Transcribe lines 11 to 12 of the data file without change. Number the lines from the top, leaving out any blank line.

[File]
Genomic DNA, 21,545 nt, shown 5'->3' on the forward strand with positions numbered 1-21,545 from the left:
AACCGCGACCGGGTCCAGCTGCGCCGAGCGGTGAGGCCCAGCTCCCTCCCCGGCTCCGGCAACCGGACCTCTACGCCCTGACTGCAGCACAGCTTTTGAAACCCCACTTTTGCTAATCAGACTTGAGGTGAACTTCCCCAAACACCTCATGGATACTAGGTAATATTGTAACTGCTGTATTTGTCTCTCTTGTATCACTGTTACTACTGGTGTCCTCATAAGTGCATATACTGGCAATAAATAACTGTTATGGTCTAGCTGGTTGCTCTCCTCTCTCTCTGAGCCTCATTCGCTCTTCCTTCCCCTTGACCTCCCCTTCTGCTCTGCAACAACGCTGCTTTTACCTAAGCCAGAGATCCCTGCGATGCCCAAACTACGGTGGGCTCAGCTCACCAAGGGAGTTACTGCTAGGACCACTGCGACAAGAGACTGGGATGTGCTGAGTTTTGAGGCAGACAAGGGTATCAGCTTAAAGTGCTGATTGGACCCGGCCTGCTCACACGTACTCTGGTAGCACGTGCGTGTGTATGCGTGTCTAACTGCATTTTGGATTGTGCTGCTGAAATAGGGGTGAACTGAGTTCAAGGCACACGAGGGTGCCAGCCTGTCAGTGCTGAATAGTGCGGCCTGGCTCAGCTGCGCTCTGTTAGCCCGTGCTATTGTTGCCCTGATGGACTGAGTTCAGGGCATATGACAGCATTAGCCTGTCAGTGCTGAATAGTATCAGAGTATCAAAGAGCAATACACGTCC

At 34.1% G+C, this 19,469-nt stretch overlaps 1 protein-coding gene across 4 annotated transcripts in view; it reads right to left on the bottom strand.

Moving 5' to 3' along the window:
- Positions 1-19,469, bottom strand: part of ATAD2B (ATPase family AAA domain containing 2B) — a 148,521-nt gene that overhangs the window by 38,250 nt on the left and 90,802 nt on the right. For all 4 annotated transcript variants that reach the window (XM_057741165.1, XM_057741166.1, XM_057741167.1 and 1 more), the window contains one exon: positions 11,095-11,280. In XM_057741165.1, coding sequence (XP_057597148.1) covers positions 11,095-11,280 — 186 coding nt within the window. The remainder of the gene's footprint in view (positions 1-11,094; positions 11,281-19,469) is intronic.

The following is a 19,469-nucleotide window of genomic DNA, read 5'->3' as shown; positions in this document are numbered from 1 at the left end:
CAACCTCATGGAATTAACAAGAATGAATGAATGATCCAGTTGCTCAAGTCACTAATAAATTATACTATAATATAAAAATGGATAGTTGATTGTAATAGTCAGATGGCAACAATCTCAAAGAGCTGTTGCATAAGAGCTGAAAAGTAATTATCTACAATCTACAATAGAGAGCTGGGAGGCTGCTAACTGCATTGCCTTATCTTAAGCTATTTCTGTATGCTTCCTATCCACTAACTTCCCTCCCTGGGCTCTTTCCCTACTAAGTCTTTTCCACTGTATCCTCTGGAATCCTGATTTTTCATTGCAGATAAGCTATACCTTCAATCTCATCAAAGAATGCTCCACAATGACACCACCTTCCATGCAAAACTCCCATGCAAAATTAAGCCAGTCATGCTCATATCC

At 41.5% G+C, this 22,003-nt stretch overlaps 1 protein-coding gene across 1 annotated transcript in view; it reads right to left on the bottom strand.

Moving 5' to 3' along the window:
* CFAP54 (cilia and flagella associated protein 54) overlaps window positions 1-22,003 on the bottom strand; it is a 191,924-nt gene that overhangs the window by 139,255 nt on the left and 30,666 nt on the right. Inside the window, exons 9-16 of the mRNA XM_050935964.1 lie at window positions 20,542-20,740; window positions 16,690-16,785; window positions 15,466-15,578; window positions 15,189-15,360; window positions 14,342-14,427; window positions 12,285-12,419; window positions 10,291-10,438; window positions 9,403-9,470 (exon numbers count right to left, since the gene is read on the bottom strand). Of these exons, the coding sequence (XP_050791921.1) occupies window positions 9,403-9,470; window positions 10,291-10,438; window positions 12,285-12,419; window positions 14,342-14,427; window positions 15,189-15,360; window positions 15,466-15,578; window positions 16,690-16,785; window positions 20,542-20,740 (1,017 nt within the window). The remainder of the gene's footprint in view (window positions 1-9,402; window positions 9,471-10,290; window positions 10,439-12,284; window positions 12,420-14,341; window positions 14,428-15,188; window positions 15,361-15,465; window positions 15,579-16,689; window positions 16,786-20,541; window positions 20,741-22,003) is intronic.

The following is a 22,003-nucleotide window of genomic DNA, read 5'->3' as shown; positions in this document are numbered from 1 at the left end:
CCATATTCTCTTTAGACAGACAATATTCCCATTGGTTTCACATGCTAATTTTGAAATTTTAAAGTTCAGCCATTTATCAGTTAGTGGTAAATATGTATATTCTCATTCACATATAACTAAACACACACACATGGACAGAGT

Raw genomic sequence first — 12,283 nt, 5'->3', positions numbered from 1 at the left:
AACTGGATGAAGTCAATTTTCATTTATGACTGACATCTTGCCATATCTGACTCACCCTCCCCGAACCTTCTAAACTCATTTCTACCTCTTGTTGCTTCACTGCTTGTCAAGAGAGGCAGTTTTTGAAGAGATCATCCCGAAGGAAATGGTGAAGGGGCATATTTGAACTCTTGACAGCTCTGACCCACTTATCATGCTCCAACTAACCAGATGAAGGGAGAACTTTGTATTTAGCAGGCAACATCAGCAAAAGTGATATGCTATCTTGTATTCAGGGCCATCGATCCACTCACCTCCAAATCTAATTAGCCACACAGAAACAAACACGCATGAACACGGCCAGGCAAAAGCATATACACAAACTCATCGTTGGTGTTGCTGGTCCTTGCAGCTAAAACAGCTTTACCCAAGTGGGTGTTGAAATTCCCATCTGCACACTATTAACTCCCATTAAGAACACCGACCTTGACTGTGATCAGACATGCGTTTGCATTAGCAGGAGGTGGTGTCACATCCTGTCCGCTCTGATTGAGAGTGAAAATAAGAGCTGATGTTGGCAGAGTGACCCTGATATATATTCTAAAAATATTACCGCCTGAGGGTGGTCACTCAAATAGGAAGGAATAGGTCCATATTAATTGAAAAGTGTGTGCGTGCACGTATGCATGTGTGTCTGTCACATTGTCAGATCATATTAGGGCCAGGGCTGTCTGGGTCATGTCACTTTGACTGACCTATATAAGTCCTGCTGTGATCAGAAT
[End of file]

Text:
The following is a 22,003-nucleotide window of genomic DNA, read 5'->3' as shown; positions in this document are numbered from 1 at the left end:
CCATATTCTCTTTAGACAGACAATATTCCCATTGGTTTCACATGCTAATTTTGAAATTTTAAAGTTCAGCCATTTATCAGTTAGTGGTAAATATGTATATTCTCATTCACATATAACTAAACACACACACATGGACAGAGT